Talking Heads frontman David Byrne
and writer Mala Gaonkar will debut their massive, immersive theatrical experience Theater of the Mind
in a 15,000-square-foot warehouse in Denver in August. Sixteen audience members will journey through the installation at a time; the piece will explore neuroscience and the tricks that the brain plays on us. Beyond that, most details are secret.
To pull it off, Byrne and Gaonkar, both based in New York, will spend nearly a year collaborating with some of the Denver artists who have put this city’s immersive arts and theater scene on the map. There’s Charlie Miller
and his crew at the Denver Center for the Performing Arts’ experimental offshoot, Off-Center. Through productions like Sweet & Lucky
, The Wild Party
and Camp Christmas
, they know how to secure permitting for interactive art in non-traditional spaces. And New York director Andrew J. Scoville
has two local assistant directors who will make sure the production maintains its quality after he returns to New York: Betty Hart, who worked with the Colorado Shakespeare Festival, Vintage Theatre and Kaiser Permanente's Educational Theatre Programs; and Amanda Berg Wilson, who's been involved with various Off-Center productions.
Wilson is also a major creative force in her own right, as artistic director and co-founder of Boulder experimental troupe the Catamounts
, which will debut Shockheaded Peter
on Saturday, February 15. During a rare lull in Wilson's schedule, we caught up with her to talk about Theater of the Mind
, experimental theater in Denver in general, and what the word “immersive” means — if anything — these days.
Westword: How did you get involved in
Theater of the Mind?
Amanda Berg Wilson:
I've been involved in several immersive productions Off-Center has put on. I was a cast member in Sweet & Lucky
in 2016 — the one that took place in RiNo in that huge warehouse. Then I directed their next big immersive piece, which was The Wild Party
, a musical we did at Stanley Marketplace in Aurora. Then I led one of the creative teams that created one of the Between Us
pieces. Mine was a whiskey tasting.
When Charlie started to lay the groundwork to bring Theater of the Mind
to town, he wanted some boots on the ground, since so much of the team is in New York. I interviewed for the assistant director position and got it. It's very cool. Way before this, I was a David Byrne fan, so it's kind of an awesome opportunity.
Compared to your work with the Catamounts, how does this stack up in scale?
It has the most well-known playwrights. It’s thrilling to be part of something that is a local production but that is going to have national attention. Certainly other work Off-Center has done has had national attention because of the ambition of the immersive production. But obviously, it's not Rolling Stone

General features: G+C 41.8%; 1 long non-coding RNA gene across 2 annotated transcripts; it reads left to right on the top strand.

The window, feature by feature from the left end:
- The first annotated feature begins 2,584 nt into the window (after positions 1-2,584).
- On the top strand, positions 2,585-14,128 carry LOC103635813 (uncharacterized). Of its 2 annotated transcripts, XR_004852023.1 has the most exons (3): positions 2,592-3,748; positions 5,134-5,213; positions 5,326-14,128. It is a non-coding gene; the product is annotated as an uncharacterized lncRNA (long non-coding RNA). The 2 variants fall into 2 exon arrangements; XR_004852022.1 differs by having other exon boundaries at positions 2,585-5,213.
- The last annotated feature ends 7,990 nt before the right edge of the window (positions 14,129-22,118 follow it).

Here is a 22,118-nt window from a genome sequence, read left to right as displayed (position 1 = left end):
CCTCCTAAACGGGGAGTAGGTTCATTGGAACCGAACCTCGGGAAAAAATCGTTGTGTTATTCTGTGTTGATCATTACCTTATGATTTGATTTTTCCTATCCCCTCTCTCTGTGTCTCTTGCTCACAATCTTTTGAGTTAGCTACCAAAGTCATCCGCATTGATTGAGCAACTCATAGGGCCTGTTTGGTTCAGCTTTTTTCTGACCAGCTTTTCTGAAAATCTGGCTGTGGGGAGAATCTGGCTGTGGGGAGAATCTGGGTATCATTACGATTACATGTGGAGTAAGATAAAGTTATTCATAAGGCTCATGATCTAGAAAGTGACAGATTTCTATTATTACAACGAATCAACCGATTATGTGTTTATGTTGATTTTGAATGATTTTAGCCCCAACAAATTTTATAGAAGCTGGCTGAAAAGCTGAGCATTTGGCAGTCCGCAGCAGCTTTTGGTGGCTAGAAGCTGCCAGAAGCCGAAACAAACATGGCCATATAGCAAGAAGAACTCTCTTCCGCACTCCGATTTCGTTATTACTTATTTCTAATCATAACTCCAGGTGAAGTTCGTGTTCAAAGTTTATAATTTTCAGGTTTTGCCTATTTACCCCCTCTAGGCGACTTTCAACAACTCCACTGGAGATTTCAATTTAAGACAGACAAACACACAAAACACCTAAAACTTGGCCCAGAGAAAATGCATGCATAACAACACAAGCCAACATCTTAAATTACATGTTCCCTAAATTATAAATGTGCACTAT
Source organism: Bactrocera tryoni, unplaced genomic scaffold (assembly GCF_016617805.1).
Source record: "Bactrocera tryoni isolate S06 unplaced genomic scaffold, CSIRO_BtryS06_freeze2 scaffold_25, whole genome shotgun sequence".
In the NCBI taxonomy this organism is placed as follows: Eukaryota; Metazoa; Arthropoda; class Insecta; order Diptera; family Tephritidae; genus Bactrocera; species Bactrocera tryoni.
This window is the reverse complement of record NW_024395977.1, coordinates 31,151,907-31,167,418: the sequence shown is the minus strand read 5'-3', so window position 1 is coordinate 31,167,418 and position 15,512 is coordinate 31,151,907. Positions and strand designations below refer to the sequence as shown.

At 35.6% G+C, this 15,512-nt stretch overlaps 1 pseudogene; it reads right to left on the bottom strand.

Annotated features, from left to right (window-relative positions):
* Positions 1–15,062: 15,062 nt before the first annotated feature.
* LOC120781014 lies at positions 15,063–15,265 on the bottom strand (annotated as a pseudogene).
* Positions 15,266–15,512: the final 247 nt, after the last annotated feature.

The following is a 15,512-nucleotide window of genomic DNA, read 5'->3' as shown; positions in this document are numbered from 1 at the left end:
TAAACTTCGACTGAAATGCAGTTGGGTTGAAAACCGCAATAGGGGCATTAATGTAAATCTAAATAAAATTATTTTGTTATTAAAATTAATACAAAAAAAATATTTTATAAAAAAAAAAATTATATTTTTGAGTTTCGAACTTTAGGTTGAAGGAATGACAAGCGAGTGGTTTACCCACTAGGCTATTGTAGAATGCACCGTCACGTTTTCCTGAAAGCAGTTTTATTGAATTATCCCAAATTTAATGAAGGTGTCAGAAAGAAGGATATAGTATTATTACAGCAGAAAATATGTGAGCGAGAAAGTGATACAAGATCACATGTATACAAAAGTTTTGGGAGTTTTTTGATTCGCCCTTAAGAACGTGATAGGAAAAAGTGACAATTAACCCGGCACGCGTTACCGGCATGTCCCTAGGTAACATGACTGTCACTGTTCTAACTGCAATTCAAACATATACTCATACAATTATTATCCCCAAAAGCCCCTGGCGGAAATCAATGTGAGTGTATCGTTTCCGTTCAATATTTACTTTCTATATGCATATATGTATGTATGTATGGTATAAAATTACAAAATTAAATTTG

material, like breaking news about this was.
The great thing about my work with the Catamounts is that it’s a smaller, local company. We have the agility to be experimental and to work in a little laboratory and test things out. Though Theater of the Mind
is massive and super-ambitious, it's the same thing, only amplified.
It's exciting that an artist of David Byrne's national reputation, who could coast on Talking Heads hits for the rest of his life, is doing something that's really experimental. It's neat to know that the same things we're tinkering with in the Catamounts lab, he's tinkering with in this much better-resourced and much bigger scale.
You’ve been doing immersive work for more than a decade, long before it was called "immersive."
We've been circling around the dissolving of the audience-performer barrier for a long time. Now it's being called "immersive." Certainly, there are things that are emerging that are codifying what that means. But the lineage goes way back to performance artists of the ’60s who were doing it.
How do you feel about that term now that it’s used so much?
I'm trying to think of how to say this diplomatically. It's a term that gets used a bit liberally. I think sometimes it means site-specific. Sometimes it means the audience isn't seated in a traditional sense.
I'm interested in what makes something truly immersive. I don't think there should be immersive police out there, but I don't think it always means the same thing. There's something that's great in that. It gives it a vital, alive feel that it's not been codified. A lot of different folks are bringing different meanings to it.
What are the Catamounts up to?
The Catamounts are producing — oh, gosh, here it comes — an immersive production of Shockheaded Peter
, an adaptation of these wild German children's stories, in which all these children die as a result of their misbehavior.
It was adapted in the late ’90s by a British punk band, the Tiger Lillies. And Phelim McDermott, who has been adapting massive operas for the Met, adapted it into a musical.
Twenty-eight years later, we are doing the musical. We're staging it using some things I learned through The Wild Party
. You can tell a linear story, but you can really start to mess with how the audience experiences it by seating them in 360 and having performers interact with them in these smaller, unscripted moments.
Once Shockheaded Peter
is up on its feet, then David's coming out, and we're working on the script in March for Theater of the Mind
. There's a lot of investigation this whole year: What happens when you let the audience out of their seats?
Shockheaded Peter runs Saturday, February 15, through March 7 at the Dairy Arts Center, 2590 Walnut Street in Boulder. Tickets are available at thedairy.org.